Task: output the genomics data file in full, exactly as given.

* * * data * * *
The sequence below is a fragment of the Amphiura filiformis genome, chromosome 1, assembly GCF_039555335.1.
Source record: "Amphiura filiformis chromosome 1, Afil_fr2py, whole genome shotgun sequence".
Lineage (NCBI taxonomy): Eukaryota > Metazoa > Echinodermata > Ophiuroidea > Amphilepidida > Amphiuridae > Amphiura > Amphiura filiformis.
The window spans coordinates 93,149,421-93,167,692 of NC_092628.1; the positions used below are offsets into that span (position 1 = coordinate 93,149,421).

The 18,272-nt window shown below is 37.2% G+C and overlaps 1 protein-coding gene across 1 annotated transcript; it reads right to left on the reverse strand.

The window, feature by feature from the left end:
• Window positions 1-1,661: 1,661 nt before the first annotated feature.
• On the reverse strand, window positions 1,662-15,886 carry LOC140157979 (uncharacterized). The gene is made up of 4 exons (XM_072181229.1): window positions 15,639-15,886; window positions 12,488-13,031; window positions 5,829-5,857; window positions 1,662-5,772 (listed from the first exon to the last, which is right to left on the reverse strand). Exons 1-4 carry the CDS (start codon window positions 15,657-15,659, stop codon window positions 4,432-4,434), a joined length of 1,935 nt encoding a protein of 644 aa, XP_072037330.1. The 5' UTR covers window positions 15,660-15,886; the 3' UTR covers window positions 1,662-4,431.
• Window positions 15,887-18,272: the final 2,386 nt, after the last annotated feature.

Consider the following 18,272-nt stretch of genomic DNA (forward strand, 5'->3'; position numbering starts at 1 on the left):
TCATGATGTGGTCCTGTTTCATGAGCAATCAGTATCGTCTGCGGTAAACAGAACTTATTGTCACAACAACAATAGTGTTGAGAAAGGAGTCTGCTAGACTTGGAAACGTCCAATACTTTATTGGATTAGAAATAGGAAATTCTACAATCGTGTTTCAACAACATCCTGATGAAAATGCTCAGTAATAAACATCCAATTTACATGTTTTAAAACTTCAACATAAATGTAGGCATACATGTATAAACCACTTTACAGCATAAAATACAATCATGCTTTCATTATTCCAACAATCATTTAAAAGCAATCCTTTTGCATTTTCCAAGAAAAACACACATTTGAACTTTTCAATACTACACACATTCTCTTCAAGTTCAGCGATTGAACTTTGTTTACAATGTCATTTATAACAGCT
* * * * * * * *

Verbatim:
The sequence below is a fragment of the Amphiura filiformis genome, chromosome 1, assembly GCF_039555335.1.
Source record: "Amphiura filiformis chromosome 1, Afil_fr2py, whole genome shotgun sequence".
Lineage (NCBI taxonomy): Eukaryota > Metazoa > Echinodermata > Ophiuroidea > Amphilepidida > Amphiuridae > Amphiura > Amphiura filiformis.
The window spans coordinates 93,149,421-93,167,692 of NC_092628.1; the positions used below are offsets into that span (position 1 = coordinate 93,149,421).

The 18,272-nt window shown below is 37.2% G+C and overlaps 1 protein-coding gene across 1 annotated transcript; it reads right to left on the reverse strand.

The window, feature by feature from the left end:
• Window positions 1-1,661: 1,661 nt before the first annotated feature.
• On the reverse strand, window positions 1,662-15,886 carry LOC140157979 (uncharacterized). The gene is made up of 4 exons (XM_072181229.1): window positions 15,639-15,886; window positions 12,488-13,031; window positions 5,829-5,857; window positions 1,662-5,772 (listed from the first exon to the last, which is right to left on the reverse strand). Exons 1-4 carry the CDS (start codon window positions 15,657-15,659, stop codon window positions 4,432-4,434), a joined length of 1,935 nt encoding a protein of 644 aa, XP_072037330.1. The 5' UTR covers window positions 15,660-15,886; the 3' UTR covers window positions 1,662-4,431.
• Window positions 15,887-18,272: the final 2,386 nt, after the last annotated feature.

Consider the following 18,272-nt stretch of genomic DNA (forward strand, 5'->3'; position numbering starts at 1 on the left):
TCATGATGTGGTCCTGTTTCATGAGCAATCAGTATCGTCTGCGGTAAACAGAACTTATTGTCACAACAACAATAGTGTTGAGAAAGGAGTCTGCTAGACTTGGAAACGTCCAATACTTTATTGGATTAGAAATAGGAAATTCTACAATCGTGTTTCAACAACATCCTGATGAAAATGCTCAGTAATAAACATCCAATTTACATGTTTTAAAACTTCAACATAAATGTAGGCATACATGTATAAACCACTTTACAGCATAAAATACAATCATGCTTTCATTATTCCAACAATCATTTAAAAGCAATCCTTTTGCATTTTCCAAGAAAAACACACATTTGAACTTTTCAATACTACACACATTCTCTTCAAGTTCAGCGATTGAACTTTGTTTACAATGTCATTTATAACAGCT